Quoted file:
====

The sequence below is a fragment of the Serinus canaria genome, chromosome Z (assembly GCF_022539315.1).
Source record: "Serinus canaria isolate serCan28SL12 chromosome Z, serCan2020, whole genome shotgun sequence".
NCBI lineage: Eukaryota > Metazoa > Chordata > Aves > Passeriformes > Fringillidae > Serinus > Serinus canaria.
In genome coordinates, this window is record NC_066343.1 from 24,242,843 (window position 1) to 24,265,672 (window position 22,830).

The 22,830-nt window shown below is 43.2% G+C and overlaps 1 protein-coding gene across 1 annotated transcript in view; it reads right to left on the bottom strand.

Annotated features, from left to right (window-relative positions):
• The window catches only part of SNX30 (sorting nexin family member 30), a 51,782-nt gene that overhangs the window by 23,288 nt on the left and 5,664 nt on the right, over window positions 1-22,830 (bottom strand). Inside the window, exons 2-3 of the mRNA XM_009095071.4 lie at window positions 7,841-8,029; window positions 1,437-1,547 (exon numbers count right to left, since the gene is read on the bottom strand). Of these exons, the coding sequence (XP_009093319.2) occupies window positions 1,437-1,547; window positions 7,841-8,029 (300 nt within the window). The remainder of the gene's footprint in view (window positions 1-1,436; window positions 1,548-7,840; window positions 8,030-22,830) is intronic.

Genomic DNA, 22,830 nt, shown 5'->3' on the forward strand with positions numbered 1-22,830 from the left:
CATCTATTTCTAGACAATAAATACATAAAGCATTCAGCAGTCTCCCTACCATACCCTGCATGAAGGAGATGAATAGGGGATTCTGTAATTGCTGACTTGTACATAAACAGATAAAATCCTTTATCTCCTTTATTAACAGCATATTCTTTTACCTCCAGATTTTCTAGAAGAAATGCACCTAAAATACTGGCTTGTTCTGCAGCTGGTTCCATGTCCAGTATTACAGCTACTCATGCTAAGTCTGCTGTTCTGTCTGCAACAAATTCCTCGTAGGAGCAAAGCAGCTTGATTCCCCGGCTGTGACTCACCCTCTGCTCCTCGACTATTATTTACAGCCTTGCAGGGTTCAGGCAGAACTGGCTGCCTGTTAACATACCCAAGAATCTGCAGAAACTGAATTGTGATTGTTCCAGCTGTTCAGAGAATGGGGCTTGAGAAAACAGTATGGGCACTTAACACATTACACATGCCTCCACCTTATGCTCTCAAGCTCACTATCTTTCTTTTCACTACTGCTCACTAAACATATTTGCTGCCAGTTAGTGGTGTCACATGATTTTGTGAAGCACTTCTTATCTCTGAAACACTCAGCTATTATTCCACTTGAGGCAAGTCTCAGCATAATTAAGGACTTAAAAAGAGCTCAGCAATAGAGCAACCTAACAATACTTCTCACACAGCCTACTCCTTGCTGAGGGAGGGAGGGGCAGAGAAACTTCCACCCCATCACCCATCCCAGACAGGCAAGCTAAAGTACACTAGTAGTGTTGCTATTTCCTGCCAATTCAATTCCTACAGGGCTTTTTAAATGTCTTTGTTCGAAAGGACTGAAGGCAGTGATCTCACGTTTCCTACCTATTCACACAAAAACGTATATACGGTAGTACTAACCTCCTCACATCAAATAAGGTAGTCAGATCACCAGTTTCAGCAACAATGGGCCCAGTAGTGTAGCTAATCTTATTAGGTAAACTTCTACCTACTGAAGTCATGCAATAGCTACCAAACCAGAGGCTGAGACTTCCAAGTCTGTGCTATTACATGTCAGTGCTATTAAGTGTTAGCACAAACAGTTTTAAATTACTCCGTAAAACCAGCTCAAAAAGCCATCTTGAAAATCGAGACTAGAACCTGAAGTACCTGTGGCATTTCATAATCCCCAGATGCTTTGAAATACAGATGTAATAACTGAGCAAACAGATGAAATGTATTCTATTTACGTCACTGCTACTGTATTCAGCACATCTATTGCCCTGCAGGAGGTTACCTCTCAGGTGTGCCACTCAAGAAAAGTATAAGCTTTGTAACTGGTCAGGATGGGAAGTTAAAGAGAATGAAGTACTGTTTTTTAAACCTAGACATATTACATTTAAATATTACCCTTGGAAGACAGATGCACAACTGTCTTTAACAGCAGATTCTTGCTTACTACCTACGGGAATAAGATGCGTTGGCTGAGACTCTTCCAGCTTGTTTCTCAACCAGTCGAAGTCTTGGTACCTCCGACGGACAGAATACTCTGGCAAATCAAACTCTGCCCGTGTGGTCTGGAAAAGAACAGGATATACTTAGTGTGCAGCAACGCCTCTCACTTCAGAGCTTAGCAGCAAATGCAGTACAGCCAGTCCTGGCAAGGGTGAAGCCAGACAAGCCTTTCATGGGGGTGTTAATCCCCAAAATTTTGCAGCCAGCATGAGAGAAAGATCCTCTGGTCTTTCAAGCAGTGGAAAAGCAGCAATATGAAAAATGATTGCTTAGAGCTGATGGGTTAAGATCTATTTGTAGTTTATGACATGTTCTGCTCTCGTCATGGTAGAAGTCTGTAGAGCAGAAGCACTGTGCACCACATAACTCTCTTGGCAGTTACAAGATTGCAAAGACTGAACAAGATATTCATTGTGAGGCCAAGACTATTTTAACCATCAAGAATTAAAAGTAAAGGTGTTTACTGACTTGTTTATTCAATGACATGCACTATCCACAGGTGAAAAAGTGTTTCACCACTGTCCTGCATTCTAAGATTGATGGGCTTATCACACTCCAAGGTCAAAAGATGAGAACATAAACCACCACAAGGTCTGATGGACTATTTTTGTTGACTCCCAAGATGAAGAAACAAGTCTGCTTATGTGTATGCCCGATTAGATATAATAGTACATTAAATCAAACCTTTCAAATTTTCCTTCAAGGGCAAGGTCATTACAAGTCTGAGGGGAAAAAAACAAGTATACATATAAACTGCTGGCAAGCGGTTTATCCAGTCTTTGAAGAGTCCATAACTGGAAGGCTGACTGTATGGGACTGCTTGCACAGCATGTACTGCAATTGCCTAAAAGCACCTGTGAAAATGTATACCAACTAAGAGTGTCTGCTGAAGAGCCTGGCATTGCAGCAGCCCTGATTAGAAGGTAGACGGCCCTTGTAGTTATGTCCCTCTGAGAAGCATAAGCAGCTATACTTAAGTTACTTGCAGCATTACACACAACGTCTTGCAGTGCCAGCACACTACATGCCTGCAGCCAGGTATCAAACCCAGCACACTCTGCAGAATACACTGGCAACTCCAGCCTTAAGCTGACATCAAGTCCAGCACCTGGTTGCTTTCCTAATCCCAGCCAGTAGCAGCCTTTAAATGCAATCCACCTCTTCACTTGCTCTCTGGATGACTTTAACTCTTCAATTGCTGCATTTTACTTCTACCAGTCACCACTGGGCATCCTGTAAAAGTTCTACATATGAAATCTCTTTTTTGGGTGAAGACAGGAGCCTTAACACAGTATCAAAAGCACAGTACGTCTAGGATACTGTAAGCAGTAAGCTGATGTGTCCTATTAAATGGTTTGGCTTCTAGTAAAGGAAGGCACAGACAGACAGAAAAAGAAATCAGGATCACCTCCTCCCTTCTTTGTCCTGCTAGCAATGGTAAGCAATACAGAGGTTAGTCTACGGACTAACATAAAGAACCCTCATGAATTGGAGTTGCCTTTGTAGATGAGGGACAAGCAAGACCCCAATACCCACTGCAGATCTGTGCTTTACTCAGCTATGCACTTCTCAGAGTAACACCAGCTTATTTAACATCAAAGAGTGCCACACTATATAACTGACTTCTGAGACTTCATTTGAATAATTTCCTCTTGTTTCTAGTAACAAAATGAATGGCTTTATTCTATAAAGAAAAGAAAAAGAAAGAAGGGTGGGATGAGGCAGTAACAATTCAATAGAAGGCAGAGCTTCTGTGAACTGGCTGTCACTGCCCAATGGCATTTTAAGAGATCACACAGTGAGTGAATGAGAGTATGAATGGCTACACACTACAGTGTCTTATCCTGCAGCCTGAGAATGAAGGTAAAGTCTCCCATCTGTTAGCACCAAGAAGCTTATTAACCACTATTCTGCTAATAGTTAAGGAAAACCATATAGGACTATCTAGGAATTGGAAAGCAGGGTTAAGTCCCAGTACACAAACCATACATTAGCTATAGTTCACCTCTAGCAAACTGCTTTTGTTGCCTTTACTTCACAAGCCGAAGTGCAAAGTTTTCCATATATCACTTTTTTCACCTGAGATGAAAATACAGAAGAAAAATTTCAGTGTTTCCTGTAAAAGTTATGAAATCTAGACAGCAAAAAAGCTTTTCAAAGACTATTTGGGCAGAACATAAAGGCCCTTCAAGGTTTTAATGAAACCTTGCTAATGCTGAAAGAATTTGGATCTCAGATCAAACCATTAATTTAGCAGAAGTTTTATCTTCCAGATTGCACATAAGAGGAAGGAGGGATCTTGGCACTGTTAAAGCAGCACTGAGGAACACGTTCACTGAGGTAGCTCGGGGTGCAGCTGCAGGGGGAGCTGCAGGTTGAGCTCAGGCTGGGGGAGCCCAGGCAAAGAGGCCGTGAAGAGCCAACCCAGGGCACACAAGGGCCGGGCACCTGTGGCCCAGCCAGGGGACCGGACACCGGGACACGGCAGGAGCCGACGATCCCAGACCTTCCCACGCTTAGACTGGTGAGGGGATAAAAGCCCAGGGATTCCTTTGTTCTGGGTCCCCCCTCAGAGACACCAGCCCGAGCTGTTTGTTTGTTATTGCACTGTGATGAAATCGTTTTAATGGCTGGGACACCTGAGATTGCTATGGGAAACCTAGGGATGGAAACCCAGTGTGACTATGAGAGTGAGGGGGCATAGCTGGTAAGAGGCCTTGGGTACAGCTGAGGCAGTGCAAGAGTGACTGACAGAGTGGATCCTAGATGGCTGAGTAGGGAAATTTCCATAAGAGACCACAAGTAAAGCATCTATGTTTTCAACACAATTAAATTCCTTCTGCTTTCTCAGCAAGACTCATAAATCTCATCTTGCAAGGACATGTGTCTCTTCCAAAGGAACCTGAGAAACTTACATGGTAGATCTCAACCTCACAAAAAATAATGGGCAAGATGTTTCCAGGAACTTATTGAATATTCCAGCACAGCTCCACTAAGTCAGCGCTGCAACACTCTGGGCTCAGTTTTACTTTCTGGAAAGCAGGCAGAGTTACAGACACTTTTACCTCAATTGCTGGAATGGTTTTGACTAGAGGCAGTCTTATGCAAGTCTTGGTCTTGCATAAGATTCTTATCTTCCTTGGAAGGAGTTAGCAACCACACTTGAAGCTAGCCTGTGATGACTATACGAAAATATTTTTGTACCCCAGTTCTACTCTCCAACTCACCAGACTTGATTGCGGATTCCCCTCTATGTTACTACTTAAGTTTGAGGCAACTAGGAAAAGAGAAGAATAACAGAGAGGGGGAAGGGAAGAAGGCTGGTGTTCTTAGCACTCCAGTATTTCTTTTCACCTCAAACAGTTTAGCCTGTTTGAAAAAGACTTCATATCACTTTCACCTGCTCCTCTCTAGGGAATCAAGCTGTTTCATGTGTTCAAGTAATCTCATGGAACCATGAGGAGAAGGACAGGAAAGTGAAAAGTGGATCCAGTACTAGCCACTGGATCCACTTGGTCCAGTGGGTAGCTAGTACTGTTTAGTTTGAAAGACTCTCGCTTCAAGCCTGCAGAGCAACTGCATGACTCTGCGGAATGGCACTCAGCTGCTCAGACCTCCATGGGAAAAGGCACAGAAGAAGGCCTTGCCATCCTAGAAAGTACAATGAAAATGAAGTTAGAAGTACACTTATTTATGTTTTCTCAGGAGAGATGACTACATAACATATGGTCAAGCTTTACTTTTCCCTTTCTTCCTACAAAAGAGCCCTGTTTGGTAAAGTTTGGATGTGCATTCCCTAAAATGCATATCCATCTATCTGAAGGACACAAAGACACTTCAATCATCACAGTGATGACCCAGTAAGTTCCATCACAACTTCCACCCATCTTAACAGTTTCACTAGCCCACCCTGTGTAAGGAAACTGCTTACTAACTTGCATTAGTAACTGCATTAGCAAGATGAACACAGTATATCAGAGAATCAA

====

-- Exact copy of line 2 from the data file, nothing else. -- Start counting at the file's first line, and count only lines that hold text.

Source record: "Serinus canaria isolate serCan28SL12 chromosome Z, serCan2020, whole genome shotgun sequence".